As I am flung about, and taught, and held by Schimke’s dexterous wielding of harsh, methodical memories alongside deeply tender, redolent imagery, I am reassured by the grand coexistence of things which appear at first to be mutually exclusive.  This is the flood of the world.  The poet’s (and my) experience swings from an openness and delight to a shrunken, unanchored state and back, as does her sense of self and voice, her craft and her conviction within it.

The second section of the collection is prefaced by:

and now my mouth is small and hard
and now my tongue’s a fossil
now my lips are bone on bone
my chest’s an empty vessel

and she agonises in Taped Beak:

over and over
christ this chorus bores me
i’m doing whatever the verb
is for litany and grass grows
over my feet     i am that woman
that white that wash that
i am my own thick black
censor lines my hushing
terrorist up-shutter

Aside from the poet herself, the character of her father (the immigrant) is the most consistently present, whether as an explicit, literal subject or employed as a metaphor.  Schimke’s reflections on her father start off as a harsh, almost desperate disconnect, evolving through this exploration into something full and tender.  In parallel, her creative voice awakens, hesitates, expands and settles.  The father figure then becomes a marker on the map: the more foreign and inaccessible he is portrayed to be, the more tumultuous the conditions, the more untethered the poet appears.  But as we are granted a deeper access to and understanding of Schimke’s universe, a spaciousness grows around her father and around the poet herself.

We sweated.  You measured. You planned.
When I shifted my weight, you cursed.
Boredom grew.  I needed to pee.
My hands uncramped themselves.
My mouth excused me.
You shouted.  My fingers swore.
Relief is enough breath for one last stand.
You grabbed me by the hair

Retracing one’s steps also means deepening them.  I know this well.  But I also know and read again here that ultimately, through the process of revisiting and seeing, the old, deep traces of where we come from become less dire, less violent and less separate from where we are, here and now. This is indeed, on every implied level, a navigation from a state of Myopia (the title of the opening poem) to an uncomplicated belonging when the collection closes, intimately – My feet were at home in your lap.

Navigate – a most appropriate title for the narrative arc of this collection – offers neither injunction nor resolution.  Instead, it is an always tender and rarely sentimental telling.  In this telling a process emerges, divided into the four phases of the poet’s personal navigation.  These phases are not clinical, but emerge in the moment to moment unfolding, as do the beautifully crafted poems.  The resultant coherence is gradual and unforced.

Schimke writes her own trajectory amidst the elements, passing through conditions of chaos and turbulence, desolation, a palpable impasse where nothing moves, with eyes shut tight, waiting, and then into something akin to redemption, conjuring up an image of her standing, simply and gently, exactly where she is – in the eye of the proverbial storm.  The introductory verse of the final section signals this pause and arrival:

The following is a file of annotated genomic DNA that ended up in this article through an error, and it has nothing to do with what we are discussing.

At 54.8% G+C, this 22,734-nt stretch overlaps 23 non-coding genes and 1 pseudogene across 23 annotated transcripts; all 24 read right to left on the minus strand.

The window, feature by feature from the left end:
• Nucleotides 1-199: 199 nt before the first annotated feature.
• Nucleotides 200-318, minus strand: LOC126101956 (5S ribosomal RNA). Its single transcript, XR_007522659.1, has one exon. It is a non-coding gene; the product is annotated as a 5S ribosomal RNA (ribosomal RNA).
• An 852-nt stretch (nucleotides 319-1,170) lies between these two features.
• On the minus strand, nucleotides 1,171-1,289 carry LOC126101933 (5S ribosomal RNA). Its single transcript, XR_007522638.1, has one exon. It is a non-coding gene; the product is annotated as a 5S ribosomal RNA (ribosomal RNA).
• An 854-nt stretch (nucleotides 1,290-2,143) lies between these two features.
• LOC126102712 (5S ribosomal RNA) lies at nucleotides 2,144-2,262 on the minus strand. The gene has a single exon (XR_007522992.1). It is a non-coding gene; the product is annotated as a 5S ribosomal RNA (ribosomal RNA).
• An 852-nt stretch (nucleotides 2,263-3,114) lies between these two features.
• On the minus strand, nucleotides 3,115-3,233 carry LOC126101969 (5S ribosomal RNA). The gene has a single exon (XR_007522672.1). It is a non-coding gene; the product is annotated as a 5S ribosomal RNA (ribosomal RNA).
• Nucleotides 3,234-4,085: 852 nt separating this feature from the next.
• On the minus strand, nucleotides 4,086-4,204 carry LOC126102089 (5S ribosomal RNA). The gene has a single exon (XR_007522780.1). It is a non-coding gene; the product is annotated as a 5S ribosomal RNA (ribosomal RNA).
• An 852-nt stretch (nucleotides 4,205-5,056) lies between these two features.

i knew no goodness till i’d trawled
the sky of his forehead for the bitter stars
and found none

It is a homecoming:  to the deep, safe waters of the other and the self.  And it is in this way that she can lay claim to the contours of her own voice:

I dream in
the alphabet of dance
where consonants
have fur
where vowels bleat
where vague
and precise
are the same
impossible
achievement.

It may be worth considering to what extent one’s response to a literary work stems from a kind of confirmation bias – do we simply read into it what we wish or need to see?  Can we put it down to that old chestnut of the right thing at the right time?

Perhaps it is really a matter of this:  one true thing, at any time.  To me, this is the birthplace of poetry, of art.  It is born in a non-exclusionary exploration, in the artist allowing the force of the flood.

Encouraged, I tug my thoughts back down to earth.  As I read, I try to couch my response in terms as basic and true as the pale cement joining the red bricks, the rarely seen Piet-My-Vrou calling to its mate. It is late autumn and the Limpopo sun is modest now, casting the shadow of a wild olive tree over my hands and across each printed page which I trace and turn.  I am feeling more, wanting more.  I am reminded to open and soften towards my own experience, my people, every moment – so often met with judgement and apprehension.

The voice of the poet is not glorified here – life and art are very much merged, becoming together.

This dense collection is nothing if not heartfelt.  Schimke’s poetry leaves me with a sense of fragmented completeness and in this contradiction, a freedom.  A testament to the myriad elements of what it means to be human, each in their mundane and dramatic, exquisite and distressing way, I close Navigate in the comforting fold of a sentiment expressed by Gustave Flaubert – ‘There is not a particle of life which does not bear poetry within it.’  Yours and mine.

Navigate is published by Modjaji Books. Read three poems from the collection here.

Author photograph by Paul Reeves.

REVIEW: Free Association

GARETH LANGDON finds Steven Boykey Sidley’s Free Association uncomfortably enjoyable.Free Association

I am sometimes troubled by the books that I enjoy the most. Not because of any grotesque obsession with violence, or taste for obscure melodrama or science fiction – but because the books I like the most highlight my personal shortcomings.